Granted if one instance goes down, you can rest assured knowing that an identical one is hot and ready. However, there is not much use in monitoring the same cluster in different replicas and having all of them report the same stuff.
So how do we attain load distribution?
We have two main options:
- Configure each instance differently but you no longer have fault tolerance because now each of them become critical to their own subset of tasks.
- Apply a mechanism to make each replica aware of the other. Or you can have an orchestrator of replicas, but you introduce statefulness in the later cases.
But what happens if a master replica is getting clogged with too many write requests? Or what happens if the orchestrator goes down? For these issues, there are no other options than replicating the orchestrator or the master replica itself.
Does that mean it is not possible to achieve load distribution and high availability at the same time?
No, it does not. It is possible but there is cost involved depending on the type of service you are scaling. A REST API that’s doing nothing but waiting for HTTP requests can 100% be scaled and achieve both high availability and load distribution with the same instances. On the other hand, a stateful component, such as a database, would need a copy of its state across replicas and a master node as well as an active component, such as a message broker or Armory’s agent for Kubernetes who are constantly pushing events need an orchestration of some kind. These are a few examples:
- RabbitMQ: needs an additional message exchange with the sharding plugin. This means having one of the nodes perform additional tasks to maintain this.
- Armory Agent: requires configuring each instance differently or having account segmentation upon registration by the client (such as in the Clouddriver service).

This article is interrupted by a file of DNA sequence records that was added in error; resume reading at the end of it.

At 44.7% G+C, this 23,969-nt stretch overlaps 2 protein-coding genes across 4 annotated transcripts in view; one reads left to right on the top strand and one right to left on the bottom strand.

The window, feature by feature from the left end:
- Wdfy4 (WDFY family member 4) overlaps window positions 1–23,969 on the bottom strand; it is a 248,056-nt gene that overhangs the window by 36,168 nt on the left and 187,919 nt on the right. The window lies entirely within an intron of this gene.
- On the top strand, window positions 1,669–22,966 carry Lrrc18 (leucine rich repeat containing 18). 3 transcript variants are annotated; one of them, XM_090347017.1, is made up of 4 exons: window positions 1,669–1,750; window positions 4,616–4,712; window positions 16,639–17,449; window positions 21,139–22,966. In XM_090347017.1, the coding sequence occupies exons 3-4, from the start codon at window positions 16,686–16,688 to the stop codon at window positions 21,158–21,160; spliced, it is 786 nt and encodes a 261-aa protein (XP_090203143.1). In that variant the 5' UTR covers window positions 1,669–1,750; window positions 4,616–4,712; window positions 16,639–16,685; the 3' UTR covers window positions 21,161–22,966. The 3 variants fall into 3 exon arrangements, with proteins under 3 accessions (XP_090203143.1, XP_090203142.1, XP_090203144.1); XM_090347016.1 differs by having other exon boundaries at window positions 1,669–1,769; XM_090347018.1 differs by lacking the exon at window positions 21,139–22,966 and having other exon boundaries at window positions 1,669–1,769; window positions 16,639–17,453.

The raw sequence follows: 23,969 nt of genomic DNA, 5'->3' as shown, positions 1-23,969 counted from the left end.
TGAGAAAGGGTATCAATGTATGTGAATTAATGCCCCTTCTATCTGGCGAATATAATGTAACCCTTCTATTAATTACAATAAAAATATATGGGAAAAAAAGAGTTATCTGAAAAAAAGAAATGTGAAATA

- Apache Kafka: requires having different partitions in each broker, and there is usually a partition leader who resolves to which partition each message goes to based on its key. This means that you have additional work made by one broker and also one broker could be storing more data than others. And then all of this state is kept in Zookeeper.
What should come first, scalability or high availability?
High Availability should come first due to the risk of not having it, especially if there is loss of data involved. Usually scalability comes afterwards to support the first. There is no sense in having a highly performant cluster of services if it means that one of them crashing will crash the whole system.
Replicating for performance and fault tolerance are two different things, and you can’t expect to be able to tackle both with the same group of replicas.
When trying to achieve robustness in a software environment, it is very important to be aware of the nature of the components to scale, and scale accordingly depending on your use case.
You may find that a balance between the both is the way to go but never overlook the high availability of your services.